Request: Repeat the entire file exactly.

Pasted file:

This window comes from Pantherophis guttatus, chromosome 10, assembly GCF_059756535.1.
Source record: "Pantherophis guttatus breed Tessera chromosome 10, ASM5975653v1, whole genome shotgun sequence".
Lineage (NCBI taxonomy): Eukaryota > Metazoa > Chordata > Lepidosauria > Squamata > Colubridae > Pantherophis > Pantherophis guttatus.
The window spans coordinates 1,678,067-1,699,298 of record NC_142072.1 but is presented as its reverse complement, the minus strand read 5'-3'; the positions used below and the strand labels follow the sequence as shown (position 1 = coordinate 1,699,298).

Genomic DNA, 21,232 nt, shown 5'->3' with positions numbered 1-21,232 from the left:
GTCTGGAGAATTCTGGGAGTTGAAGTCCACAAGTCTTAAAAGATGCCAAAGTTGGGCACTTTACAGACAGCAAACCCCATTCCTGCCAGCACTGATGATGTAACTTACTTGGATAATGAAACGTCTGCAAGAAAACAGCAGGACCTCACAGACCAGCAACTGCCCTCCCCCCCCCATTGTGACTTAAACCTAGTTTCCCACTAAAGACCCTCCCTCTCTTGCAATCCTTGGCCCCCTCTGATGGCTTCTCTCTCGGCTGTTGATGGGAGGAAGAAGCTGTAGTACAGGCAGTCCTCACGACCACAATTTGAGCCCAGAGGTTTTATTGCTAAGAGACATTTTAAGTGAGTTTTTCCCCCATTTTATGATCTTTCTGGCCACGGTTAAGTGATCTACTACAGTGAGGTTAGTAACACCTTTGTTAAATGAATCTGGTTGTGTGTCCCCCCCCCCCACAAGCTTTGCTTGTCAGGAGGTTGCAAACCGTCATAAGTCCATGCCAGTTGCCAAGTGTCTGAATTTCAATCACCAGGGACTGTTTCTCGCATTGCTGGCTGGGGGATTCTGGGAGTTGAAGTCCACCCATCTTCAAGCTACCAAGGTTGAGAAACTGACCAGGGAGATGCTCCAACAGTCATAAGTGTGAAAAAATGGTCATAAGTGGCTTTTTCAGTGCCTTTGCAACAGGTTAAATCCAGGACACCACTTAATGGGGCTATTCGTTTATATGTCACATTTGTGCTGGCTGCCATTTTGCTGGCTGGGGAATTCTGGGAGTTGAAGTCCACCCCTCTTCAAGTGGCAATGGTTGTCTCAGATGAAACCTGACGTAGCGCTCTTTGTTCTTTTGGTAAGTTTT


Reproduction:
This window comes from Pantherophis guttatus, chromosome 10, assembly GCF_059756535.1.
Source record: "Pantherophis guttatus breed Tessera chromosome 10, ASM5975653v1, whole genome shotgun sequence".
Lineage (NCBI taxonomy): Eukaryota > Metazoa > Chordata > Lepidosauria > Squamata > Colubridae > Pantherophis > Pantherophis guttatus.
The window spans coordinates 1,678,067-1,699,298 of record NC_142072.1 but is presented as its reverse complement, the minus strand read 5'-3'; the positions used below and the strand labels follow the sequence as shown (position 1 = coordinate 1,699,298).

Genomic DNA, 21,232 nt, shown 5'->3' with positions numbered 1-21,232 from the left:
GTCTGGAGAATTCTGGGAGTTGAAGTCCACAAGTCTTAAAAGATGCCAAAGTTGGGCACTTTACAGACAGCAAACCCCATTCCTGCCAGCACTGATGATGTAACTTACTTGGATAATGAAACGTCTGCAAGAAAACAGCAGGACCTCACAGACCAGCAACTGCCCTCCCCCCCCCATTGTGACTTAAACCTAGTTTCCCACTAAAGACCCTCCCTCTCTTGCAATCCTTGGCCCCCTCTGATGGCTTCTCTCTCGGCTGTTGATGGGAGGAAGAAGCTGTAGTACAGGCAGTCCTCACGACCACAATTTGAGCCCAGAGGTTTTATTGCTAAGAGACATTTTAAGTGAGTTTTTCCCCCATTTTATGATCTTTCTGGCCACGGTTAAGTGATCTACTACAGTGAGGTTAGTAACACCTTTGTTAAATGAATCTGGTTGTGTGTCCCCCCCCCCCACAAGCTTTGCTTGTCAGGAGGTTGCAAACCGTCATAAGTCCATGCCAGTTGCCAAGTGTCTGAATTTCAATCACCAGGGACTGTTTCTCGCATTGCTGGCTGGGGGATTCTGGGAGTTGAAGTCCACCCATCTTCAAGCTACCAAGGTTGAGAAACTGACCAGGGAGATGCTCCAACAGTCATAAGTGTGAAAAAATGGTCATAAGTGGCTTTTTCAGTGCCTTTGCAACAGGTTAAATCCAGGACACCACTTAATGGGGCTATTCGTTTATATGTCACATTTGTGCTGGCTGCCATTTTGCTGGCTGGGGAATTCTGGGAGTTGAAGTCCACCCCTCTTCAAGTGGCAATGGTTGTCTCAGATGAAACCTGACGTAGCGCTCTTTGTTCTTTTGGTAAGTTTT